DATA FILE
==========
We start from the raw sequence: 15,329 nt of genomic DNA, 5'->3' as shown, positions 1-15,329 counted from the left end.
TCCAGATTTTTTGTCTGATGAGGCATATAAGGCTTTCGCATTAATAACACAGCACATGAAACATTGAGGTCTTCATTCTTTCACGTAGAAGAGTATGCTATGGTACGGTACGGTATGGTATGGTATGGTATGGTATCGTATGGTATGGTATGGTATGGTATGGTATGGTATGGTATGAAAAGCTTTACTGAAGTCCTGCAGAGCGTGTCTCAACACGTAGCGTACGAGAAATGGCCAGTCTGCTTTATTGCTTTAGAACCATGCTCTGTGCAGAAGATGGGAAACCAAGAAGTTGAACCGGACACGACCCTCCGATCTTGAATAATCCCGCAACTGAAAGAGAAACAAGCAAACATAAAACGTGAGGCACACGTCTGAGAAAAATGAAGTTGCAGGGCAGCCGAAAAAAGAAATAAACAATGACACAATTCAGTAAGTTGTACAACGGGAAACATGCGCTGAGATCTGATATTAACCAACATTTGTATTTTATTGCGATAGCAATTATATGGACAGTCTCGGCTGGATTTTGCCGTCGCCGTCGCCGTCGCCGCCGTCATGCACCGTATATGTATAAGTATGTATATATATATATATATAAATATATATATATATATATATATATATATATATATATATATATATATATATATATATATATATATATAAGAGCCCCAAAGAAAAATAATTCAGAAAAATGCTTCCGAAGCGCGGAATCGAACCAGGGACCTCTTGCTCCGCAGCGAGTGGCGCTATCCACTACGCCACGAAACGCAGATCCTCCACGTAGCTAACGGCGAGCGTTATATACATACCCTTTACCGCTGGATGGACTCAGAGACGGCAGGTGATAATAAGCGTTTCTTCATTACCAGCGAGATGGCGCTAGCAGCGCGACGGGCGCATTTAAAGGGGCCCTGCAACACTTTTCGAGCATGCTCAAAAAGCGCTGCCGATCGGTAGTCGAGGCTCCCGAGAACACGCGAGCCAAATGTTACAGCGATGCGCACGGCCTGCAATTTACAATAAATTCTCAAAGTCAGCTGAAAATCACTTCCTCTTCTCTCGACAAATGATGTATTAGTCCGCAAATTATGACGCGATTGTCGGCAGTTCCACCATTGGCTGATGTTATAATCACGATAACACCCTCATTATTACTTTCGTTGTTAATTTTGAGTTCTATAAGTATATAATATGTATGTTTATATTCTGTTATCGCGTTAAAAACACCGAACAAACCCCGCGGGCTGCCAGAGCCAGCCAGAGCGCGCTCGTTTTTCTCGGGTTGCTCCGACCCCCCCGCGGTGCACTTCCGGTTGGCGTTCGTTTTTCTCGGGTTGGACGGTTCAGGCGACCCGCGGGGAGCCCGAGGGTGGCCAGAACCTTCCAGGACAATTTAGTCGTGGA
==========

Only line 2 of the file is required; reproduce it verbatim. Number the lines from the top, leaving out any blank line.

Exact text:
TCCAGATTTTTTGTCTGATGAGGCATATAAGGCTTTCGCATTAATAACACAGCACATGAAACATTGAGGTCTTCATTCTTTCACGTAGAAGAGTATGCTATGGTACGGTACGGTATGGTATGGTATGGTATGGTATCGTATGGTATGGTATGGTATGGTATGGTATGGTATGGTATGAAAAGCTTTACTGAAGTCCTGCAGAGCGTGTCTCAACACGTAGCGTACGAGAAATGGCCAGTCTGCTTTATTGCTTTAGAACCATGCTCTGTGCAGAAGATGGGAAACCAAGAAGTTGAACCGGACACGACCCTCCGATCTTGAATAATCCCGCAACTGAAAGAGAAACAAGCAAACATAAAACGTGAGGCACACGTCTGAGAAAAATGAAGTTGCAGGGCAGCCGAAAAAAGAAATAAACAATGACACAATTCAGTAAGTTGTACAACGGGAAACATGCGCTGAGATCTGATATTAACCAACATTTGTATTTTATTGCGATAGCAATTATATGGACAGTCTCGGCTGGATTTTGCCGTCGCCGTCGCCGTCGCCGCCGTCATGCACCGTATATGTATAAGTATGTATATATATATATATATAAATATATATATATATATATATATATATATATATATATATATATATATATATATATATATATATATATAAGAGCCCCAAAGAAAAATAATTCAGAAAAATGCTTCCGAAGCGCGGAATCGAACCAGGGACCTCTTGCTCCGCAGCGAGTGGCGCTATCCACTACGCCACGAAACGCAGATCCTCCACGTAGCTAACGGCGAGCGTTATATACATACCCTTTACCGCTGGATGGACTCAGAGACGGCAGGTGATAATAAGCGTTTCTTCATTACCAGCGAGATGGCGCTAGCAGCGCGACGGGCGCATTTAAAGGGGCCCTGCAACACTTTTCGAGCATGCTCAAAAAGCGCTGCCGATCGGTAGTCGAGGCTCCCGAGAACACGCGAGCCAAATGTTACAGCGATGCGCACGGCCTGCAATTTACAATAAATTCTCAAAGTCAGCTGAAAATCACTTCCTCTTCTCTCGACAAATGATGTATTAGTCCGCAAATTATGACGCGATTGTCGGCAGTTCCACCATTGGCTGATGTTATAATCACGATAACACCCTCATTATTACTTTCGTTGTTAATTTTGAGTTCTATAAGTATATAATATGTATGTTTATATTCTGTTATCGCGTTAAAAACACCGAACAAACCCCGCGGGCTGCCAGAGCCAGCCAGAGCGCGCTCGTTTTTCTCGGGTTGCTCCGACCCCCCCGCGGTGCACTTCCGGTTGGCGTTCGTTTTTCTCGGGTTGGACGGTTCAGGCGACCCGCGGGGAGCCCGAGGGTGGCCAGAACCTTCCAGGACAATTTAGTCGTGGA